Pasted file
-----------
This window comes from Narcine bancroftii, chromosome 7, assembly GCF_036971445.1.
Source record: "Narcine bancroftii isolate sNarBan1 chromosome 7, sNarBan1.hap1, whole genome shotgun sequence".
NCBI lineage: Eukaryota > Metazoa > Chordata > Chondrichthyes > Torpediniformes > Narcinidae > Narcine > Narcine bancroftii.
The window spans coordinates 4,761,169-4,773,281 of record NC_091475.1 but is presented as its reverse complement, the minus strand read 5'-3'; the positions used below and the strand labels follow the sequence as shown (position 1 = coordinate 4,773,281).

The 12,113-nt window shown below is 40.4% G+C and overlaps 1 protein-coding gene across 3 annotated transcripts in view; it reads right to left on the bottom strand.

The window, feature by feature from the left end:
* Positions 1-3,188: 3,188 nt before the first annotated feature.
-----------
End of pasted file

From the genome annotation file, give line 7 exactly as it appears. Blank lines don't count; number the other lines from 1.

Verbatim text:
* Positions 1-3,188: 3,188 nt before the first annotated feature.